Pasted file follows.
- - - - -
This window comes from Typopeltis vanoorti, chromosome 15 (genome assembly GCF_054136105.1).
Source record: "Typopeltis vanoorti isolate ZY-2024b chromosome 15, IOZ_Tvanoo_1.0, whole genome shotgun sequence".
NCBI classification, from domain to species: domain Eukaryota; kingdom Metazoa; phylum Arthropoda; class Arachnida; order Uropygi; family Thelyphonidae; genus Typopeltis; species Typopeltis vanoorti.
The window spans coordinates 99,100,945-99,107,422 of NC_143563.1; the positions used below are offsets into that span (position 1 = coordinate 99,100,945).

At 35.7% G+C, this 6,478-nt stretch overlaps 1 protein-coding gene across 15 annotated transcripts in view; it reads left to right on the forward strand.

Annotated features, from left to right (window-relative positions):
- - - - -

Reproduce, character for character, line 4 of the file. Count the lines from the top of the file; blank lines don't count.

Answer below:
The window spans coordinates 99,100,945-99,107,422 of NC_143563.1; the positions used below are offsets into that span (position 1 = coordinate 99,100,945).